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Growth in Provincial Labour Productivity: A Problem from Coast to Coast

| Feb 20, 2013
Alicia Macdonald

Alicia Macdonald
Forecasting and Analysis

Over the next two decades, Canada and its regions will have to contend with the challenges of more and more aging baby-boomers leaving the workforce. The result will be slower growth in our economy while simultaneously adding to demand and expenditures for health care. One part of the solution to slower growth would be to lift our productivity—a sure fire way to boost income per capita and help us pay for those public services we want and need.

While we’re hopeful for the future, our past performance on the productivity front has not been strong. Numerous past studies have highlighted our poor labour productivity performance relative to the United States but few have looked at the issue from a regional perspective. Productivity is not just a federal issue. Here, we look at productivity among the provinces and find that with just one exception, poor productivity growth is a problem that exists from coast-to-coast. With the baby boomers contributing to slower economic growth and to rising health care expenditures across all regions, it’s vital that all provinces develop an agenda to boost their productivity growth.

Over the 1998 to 2011 time period, the U.S. posted average annual compound growth in labour productivity of 2.5 per cent while Canada posted average growth of 1.3 per cent. But it’s no wonder that productivity growth for Canada as a whole has been so low when its three biggest provinces are productivity growth laggards. Quebec and Ontario, for instance, posted gains of 1.1 and 1.2 per cent respectively and in Alberta, the headline number is even worse, with growth of just 0.5 per cent. (See chart “Business Sector Labour Productivity Growth”).

Business Sector Labour Productivity Growth, 1998–2011

Only one province posted stronger business sector labour productivity growth than the United States and that was Newfoundland and Labrador. While Newfoundland and Labrador does have programs to promote productivity, the primary reason behind its productivity miracle was a structural shift in its economy where an oil boom increased the contribution of the highly productive mineral fuels industry from an estimated 1.5 per cent of real GDP in 1997 to 19.4 per cent in 2011. Therefore, its success cannot be benchmarked by the other provinces. Moreover, looking only at the headline productivity growth rates does not tell the whole story. For example, Alberta has the weakest growth among the provinces, but it also has the highest level of labour productivity in the country.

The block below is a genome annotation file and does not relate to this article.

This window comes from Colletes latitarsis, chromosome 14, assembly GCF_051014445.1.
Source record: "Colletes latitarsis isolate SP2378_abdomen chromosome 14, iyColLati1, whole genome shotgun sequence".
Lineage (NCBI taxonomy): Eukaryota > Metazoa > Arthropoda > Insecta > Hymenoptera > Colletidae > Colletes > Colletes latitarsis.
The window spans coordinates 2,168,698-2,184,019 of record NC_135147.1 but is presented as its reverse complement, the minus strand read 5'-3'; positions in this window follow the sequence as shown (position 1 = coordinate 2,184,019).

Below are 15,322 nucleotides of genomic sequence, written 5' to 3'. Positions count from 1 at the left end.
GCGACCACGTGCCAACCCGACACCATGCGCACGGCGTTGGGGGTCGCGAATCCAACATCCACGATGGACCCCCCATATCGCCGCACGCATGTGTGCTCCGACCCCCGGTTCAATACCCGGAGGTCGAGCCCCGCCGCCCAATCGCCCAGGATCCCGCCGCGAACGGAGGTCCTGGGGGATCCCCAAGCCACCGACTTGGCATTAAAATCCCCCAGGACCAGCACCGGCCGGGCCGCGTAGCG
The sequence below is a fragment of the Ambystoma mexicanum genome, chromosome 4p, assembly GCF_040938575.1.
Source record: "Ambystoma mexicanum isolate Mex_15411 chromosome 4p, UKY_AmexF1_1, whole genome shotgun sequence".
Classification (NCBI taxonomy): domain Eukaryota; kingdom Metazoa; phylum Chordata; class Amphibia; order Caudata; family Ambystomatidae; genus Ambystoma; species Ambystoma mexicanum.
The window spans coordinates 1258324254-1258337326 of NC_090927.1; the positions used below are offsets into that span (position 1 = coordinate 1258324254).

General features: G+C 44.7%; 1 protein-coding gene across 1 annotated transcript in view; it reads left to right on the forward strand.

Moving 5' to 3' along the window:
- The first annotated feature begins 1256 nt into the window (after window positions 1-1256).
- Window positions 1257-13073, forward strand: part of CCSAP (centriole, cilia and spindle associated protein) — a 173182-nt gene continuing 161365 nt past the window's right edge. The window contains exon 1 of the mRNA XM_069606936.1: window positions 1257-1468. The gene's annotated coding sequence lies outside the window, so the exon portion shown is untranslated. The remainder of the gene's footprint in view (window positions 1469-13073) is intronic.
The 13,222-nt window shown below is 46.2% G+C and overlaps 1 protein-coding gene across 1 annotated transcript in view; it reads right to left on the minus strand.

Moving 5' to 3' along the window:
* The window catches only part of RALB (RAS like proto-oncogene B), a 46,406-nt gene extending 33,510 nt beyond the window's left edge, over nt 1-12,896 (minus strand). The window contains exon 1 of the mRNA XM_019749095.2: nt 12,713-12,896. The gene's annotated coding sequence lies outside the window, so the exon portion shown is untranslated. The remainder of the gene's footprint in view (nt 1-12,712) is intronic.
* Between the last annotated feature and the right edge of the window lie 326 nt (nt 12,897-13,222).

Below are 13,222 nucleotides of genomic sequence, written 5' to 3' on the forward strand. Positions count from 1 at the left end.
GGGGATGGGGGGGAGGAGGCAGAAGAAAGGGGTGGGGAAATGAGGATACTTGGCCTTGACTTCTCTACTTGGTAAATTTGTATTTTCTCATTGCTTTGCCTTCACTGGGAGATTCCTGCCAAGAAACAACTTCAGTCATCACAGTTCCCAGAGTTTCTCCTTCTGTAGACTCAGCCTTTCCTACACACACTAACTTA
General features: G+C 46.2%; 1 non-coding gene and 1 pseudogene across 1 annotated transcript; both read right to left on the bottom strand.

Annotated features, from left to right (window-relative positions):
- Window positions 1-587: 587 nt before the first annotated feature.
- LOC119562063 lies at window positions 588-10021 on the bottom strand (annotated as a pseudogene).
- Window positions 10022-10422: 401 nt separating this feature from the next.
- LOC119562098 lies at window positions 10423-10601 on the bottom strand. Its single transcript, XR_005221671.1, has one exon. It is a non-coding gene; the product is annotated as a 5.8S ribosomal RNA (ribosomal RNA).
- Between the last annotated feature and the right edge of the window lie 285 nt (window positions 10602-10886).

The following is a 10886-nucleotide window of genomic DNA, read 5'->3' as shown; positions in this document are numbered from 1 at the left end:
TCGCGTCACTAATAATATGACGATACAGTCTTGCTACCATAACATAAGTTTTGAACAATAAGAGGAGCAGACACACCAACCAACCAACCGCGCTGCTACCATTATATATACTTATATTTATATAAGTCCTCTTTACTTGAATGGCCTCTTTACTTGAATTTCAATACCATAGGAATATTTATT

Nevertheless, the data clearly shows that labour productivity growth is a problem across the country. By embracing a productivity strategy, provinces would have the ability to make themselves more competitive, increase the standard of living for their residents and experience faster economic growth. So how can provinces boost their productivity growth?

There are three main factors that drive labour productivity growth: the composition of labour, capital intensity and multifactor productivity (MFP) growth. Labour composition basically refers to the skill set of the working population and all provinces perform fairly well on this metric. This is not to suggest that there is no room for improving the quality of the labour force, but it is not the driving force behind weak productivity growth.

When it comes to capital intensity (the amount of capital per worker), the provincial performance has been mixed. Half the provinces experienced larger increases in capital intensity over the 1998 to 2010 period than the U.S., led by the resource intensive economies of Saskatchewan and Alberta. But that leaves half the provinces still trailing in capital investment. Policies such as adopting a harmonized sales tax (where it is not already in place), investment tax credits and reducing corporate tax rates and regulatory burdens are steps provinces can take to boost investment and subsequently, productivity.

MFP, the final component, captures increases in labour productivity not attributable to increases in capital or labour composition. MFP is essentially the efficiency with which capital and labour mix to create output. This captures a wide range of factors from the industrial structure of an economy to its innovation performance. With the exception of Newfoundland and Labrador (which as noted above benefited from a structural economic shift), all provinces posted sub-par MFP growth relative to the U.S. That is the main reason why labour productivity growth in the provinces (and for Canada as a whole) is so much weaker than in the U.S. While there is no easy answer to improving MFP growth, research has shown that initiatives such as: credits and programs that encourage business spending on research and development; investments in public infrastructure; and a reduction in barriers to interprovincial trade and labour mobility can help provinces boost their MFP growth.

Governments at a variety of levels have understood for years the need to address lagging productivity performance, but the data show that we have not made nearly enough progress. With every province facing an aging population and budget challenges, the time is now to develop and implement productivity strategies with a focus on improving MFP growth.

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